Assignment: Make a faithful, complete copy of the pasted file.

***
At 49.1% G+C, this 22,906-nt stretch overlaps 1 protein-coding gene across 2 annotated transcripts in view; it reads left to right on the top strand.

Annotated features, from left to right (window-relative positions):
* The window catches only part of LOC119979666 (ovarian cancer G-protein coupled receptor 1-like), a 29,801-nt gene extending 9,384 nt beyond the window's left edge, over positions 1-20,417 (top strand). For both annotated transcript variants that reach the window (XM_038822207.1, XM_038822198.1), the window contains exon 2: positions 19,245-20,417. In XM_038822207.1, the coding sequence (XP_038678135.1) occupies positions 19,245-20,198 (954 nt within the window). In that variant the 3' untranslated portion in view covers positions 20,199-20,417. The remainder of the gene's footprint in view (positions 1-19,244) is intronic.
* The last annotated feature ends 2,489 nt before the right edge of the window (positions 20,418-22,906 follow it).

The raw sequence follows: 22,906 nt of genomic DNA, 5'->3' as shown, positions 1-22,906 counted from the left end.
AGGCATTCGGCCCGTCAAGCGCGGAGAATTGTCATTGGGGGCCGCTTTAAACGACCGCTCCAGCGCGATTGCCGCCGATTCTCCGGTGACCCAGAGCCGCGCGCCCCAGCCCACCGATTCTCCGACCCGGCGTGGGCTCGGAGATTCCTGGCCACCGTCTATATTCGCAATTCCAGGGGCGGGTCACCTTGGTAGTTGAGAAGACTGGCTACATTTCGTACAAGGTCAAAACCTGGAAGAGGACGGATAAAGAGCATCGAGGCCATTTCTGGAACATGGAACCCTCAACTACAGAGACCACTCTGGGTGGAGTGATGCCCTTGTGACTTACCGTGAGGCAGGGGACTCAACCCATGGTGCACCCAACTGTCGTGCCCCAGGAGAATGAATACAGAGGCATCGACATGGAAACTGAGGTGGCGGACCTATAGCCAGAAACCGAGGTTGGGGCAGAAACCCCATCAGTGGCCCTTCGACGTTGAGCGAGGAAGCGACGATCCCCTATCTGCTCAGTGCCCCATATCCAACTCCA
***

At 49.1% G+C, this 22,906-nt stretch overlaps 1 protein-coding gene across 2 annotated transcripts in view; it reads left to right on the top strand.

Annotated features, from left to right (window-relative positions):
* The window catches only part of LOC119979666 (ovarian cancer G-protein coupled receptor 1-like), a 29,801-nt gene extending 9,384 nt beyond the window's left edge, over positions 1-20,417 (top strand). For both annotated transcript variants that reach the window (XM_038822207.1, XM_038822198.1), the window contains exon 2: positions 19,245-20,417. In XM_038822207.1, the coding sequence (XP_038678135.1) occupies positions 19,245-20,198 (954 nt within the window). In that variant the 3' untranslated portion in view covers positions 20,199-20,417. The remainder of the gene's footprint in view (positions 1-19,244) is intronic.
* The last annotated feature ends 2,489 nt before the right edge of the window (positions 20,418-22,906 follow it).

The raw sequence follows: 22,906 nt of genomic DNA, 5'->3' as shown, positions 1-22,906 counted from the left end.
AGGCATTCGGCCCGTCAAGCGCGGAGAATTGTCATTGGGGGCCGCTTTAAACGACCGCTCCAGCGCGATTGCCGCCGATTCTCCGGTGACCCAGAGCCGCGCGCCCCAGCCCACCGATTCTCCGACCCGGCGTGGGCTCGGAGATTCCTGGCCACCGTCTATATTCGCAATTCCAGGGGCGGGTCACCTTGGTAGTTGAGAAGACTGGCTACATTTCGTACAAGGTCAAAACCTGGAAGAGGACGGATAAAGAGCATCGAGGCCATTTCTGGAACATGGAACCCTCAACTACAGAGACCACTCTGGGTGGAGTGATGCCCTTGTGACTTACCGTGAGGCAGGGGACTCAACCCATGGTGCACCCAACTGTCGTGCCCCAGGAGAATGAATACAGAGGCATCGACATGGAAACTGAGGTGGCGGACCTATAGCCAGAAACCGAGGTTGGGGCAGAAACCCCATCAGTGGCCCTTCGACGTTGAGCGAGGAAGCGACGATCCCCTATCTGCTCAGTGCCCCATATCCAACTCCA